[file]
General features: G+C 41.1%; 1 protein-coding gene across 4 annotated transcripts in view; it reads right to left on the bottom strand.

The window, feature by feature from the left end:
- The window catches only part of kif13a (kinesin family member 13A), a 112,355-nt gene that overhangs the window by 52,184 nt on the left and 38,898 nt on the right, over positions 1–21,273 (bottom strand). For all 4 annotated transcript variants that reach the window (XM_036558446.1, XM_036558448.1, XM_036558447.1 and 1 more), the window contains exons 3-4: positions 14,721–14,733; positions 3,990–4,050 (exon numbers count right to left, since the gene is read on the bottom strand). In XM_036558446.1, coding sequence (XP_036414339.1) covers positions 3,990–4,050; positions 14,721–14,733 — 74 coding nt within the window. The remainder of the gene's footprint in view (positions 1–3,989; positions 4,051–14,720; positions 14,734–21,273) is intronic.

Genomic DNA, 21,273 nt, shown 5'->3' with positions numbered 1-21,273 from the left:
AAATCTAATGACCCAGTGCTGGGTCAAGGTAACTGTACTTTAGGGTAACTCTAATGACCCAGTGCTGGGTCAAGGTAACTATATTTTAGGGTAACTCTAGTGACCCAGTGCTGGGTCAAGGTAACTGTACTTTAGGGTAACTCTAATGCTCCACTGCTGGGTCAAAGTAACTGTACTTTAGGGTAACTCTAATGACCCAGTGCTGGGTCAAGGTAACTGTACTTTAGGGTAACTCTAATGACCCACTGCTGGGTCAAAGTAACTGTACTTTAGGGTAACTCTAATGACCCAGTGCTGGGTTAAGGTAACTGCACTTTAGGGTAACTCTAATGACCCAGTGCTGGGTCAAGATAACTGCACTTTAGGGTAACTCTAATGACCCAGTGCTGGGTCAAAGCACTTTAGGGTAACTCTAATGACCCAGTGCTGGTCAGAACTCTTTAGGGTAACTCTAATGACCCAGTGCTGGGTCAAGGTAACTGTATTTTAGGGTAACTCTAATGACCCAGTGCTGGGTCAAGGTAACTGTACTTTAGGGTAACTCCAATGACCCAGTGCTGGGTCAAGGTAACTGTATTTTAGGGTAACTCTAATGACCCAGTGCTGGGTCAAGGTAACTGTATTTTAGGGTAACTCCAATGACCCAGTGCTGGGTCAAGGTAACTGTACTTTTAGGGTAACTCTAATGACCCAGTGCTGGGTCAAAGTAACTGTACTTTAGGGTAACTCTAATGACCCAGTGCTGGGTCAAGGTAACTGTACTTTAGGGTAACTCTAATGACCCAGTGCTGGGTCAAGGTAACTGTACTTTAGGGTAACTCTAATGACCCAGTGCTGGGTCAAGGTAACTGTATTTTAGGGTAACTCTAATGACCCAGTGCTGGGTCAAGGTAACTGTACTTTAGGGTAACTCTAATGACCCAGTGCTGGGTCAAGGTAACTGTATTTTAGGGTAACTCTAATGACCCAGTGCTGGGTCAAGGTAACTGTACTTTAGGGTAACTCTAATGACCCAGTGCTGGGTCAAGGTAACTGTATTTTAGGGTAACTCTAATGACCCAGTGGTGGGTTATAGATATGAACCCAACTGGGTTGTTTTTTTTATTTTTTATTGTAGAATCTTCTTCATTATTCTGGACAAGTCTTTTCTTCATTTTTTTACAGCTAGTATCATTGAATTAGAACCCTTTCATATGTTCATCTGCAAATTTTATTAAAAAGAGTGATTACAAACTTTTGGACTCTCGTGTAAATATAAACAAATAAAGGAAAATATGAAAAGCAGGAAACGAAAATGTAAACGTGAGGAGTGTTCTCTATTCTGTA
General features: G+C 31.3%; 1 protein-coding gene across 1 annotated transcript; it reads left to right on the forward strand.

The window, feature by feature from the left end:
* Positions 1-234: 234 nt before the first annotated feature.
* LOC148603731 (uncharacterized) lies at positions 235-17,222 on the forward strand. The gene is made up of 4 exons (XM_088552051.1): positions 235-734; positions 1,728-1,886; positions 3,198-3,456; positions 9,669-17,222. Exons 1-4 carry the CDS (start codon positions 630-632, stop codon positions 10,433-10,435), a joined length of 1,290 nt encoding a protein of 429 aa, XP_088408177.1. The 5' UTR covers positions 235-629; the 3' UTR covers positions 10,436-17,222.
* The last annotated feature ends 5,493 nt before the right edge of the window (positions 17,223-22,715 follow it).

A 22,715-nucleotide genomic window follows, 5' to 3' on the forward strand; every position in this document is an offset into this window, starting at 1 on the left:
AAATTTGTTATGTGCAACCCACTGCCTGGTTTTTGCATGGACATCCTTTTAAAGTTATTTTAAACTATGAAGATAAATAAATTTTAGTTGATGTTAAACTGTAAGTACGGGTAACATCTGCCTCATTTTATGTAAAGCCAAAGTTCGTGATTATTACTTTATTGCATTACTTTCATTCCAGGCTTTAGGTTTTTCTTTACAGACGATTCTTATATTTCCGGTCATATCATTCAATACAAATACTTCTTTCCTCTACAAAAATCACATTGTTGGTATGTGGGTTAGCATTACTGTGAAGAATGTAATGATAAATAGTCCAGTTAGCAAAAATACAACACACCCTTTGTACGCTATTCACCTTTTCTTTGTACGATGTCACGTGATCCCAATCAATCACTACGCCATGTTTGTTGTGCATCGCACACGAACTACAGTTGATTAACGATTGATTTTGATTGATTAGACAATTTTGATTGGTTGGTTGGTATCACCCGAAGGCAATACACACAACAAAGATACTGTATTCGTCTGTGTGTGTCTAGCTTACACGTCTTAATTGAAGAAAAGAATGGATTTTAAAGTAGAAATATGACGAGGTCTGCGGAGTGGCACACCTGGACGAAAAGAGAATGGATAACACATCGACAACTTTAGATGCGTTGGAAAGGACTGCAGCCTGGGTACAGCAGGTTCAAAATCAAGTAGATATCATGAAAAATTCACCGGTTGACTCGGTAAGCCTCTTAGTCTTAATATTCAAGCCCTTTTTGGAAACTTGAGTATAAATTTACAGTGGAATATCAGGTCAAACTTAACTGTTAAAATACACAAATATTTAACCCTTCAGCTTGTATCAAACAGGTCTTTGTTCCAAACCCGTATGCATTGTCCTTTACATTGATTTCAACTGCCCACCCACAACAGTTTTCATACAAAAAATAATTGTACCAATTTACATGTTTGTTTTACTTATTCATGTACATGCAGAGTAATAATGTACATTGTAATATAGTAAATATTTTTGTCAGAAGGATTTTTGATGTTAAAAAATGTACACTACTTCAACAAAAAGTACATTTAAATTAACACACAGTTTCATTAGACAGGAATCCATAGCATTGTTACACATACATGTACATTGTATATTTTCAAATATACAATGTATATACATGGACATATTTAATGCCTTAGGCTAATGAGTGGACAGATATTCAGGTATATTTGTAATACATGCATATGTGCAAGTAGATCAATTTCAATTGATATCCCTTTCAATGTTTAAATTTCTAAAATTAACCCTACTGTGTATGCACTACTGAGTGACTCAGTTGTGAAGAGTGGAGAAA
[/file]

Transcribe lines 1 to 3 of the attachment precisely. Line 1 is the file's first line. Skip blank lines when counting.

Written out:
General features: G+C 41.1%; 1 protein-coding gene across 4 annotated transcripts in view; it reads right to left on the bottom strand.

The window, feature by feature from the left end:
- The window catches only part of kif13a (kinesin family member 13A), a 112,355-nt gene that overhangs the window by 52,184 nt on the left and 38,898 nt on the right, over positions 1–21,273 (bottom strand). For all 4 annotated transcript variants that reach the window (XM_036558446.1, XM_036558448.1, XM_036558447.1 and 1 more), the window contains exons 3-4: positions 14,721–14,733; positions 3,990–4,050 (exon numbers count right to left, since the gene is read on the bottom strand). In XM_036558446.1, coding sequence (XP_036414339.1) covers positions 3,990–4,050; positions 14,721–14,733 — 74 coding nt within the window. The remainder of the gene's footprint in view (positions 1–3,989; positions 4,051–14,720; positions 14,734–21,273) is intronic.